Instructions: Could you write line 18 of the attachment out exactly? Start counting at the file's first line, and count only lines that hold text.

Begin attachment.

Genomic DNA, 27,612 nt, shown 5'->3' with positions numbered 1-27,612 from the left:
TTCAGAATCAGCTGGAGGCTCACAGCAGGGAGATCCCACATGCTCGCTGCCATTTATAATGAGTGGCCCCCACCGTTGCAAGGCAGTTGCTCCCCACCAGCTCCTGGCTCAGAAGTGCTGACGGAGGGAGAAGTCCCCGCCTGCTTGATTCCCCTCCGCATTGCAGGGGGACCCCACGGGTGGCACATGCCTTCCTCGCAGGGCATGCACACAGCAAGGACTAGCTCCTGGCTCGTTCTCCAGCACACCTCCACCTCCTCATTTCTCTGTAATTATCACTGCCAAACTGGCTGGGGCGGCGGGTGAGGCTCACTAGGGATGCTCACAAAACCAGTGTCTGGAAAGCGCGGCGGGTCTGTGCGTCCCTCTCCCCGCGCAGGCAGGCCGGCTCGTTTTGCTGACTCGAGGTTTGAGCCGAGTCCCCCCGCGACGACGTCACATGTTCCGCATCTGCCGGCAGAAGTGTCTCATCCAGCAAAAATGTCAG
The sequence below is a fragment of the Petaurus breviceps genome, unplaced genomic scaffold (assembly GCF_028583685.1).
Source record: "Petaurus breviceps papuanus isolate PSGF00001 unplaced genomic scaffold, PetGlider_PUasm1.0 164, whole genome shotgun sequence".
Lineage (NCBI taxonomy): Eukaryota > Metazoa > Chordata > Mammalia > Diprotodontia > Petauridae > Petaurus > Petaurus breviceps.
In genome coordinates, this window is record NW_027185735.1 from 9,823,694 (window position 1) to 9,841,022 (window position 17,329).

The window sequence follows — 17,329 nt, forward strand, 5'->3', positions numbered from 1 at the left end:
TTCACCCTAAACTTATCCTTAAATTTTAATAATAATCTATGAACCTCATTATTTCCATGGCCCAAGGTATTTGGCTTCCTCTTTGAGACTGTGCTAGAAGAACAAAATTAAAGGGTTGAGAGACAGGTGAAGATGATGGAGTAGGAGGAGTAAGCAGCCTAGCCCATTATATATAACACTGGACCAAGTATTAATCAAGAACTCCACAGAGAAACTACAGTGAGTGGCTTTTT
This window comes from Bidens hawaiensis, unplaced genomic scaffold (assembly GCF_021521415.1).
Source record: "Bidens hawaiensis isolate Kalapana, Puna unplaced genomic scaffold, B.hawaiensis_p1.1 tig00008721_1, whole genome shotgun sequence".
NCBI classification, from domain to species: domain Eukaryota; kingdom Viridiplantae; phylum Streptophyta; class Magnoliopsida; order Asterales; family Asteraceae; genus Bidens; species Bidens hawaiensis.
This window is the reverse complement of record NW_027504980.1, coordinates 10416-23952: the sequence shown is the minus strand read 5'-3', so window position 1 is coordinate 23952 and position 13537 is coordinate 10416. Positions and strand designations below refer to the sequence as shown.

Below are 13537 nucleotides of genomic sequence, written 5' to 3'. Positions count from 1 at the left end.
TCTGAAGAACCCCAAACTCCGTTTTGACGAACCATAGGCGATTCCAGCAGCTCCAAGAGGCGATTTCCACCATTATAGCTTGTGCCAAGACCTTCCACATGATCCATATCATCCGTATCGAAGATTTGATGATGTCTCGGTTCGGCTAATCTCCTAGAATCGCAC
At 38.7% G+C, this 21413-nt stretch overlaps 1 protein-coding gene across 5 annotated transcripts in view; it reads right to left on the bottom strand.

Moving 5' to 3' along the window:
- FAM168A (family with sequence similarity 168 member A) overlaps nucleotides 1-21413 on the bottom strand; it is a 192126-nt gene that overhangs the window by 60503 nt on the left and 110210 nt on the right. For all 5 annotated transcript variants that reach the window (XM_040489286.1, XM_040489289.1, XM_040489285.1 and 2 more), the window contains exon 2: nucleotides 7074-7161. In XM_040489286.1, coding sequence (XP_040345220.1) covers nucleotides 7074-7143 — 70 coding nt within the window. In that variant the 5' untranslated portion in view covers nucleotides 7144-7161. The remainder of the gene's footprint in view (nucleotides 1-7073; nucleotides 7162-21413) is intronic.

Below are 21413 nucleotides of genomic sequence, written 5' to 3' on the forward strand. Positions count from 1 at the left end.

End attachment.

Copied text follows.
Below are 21413 nucleotides of genomic sequence, written 5' to 3' on the forward strand. Positions count from 1 at the left end.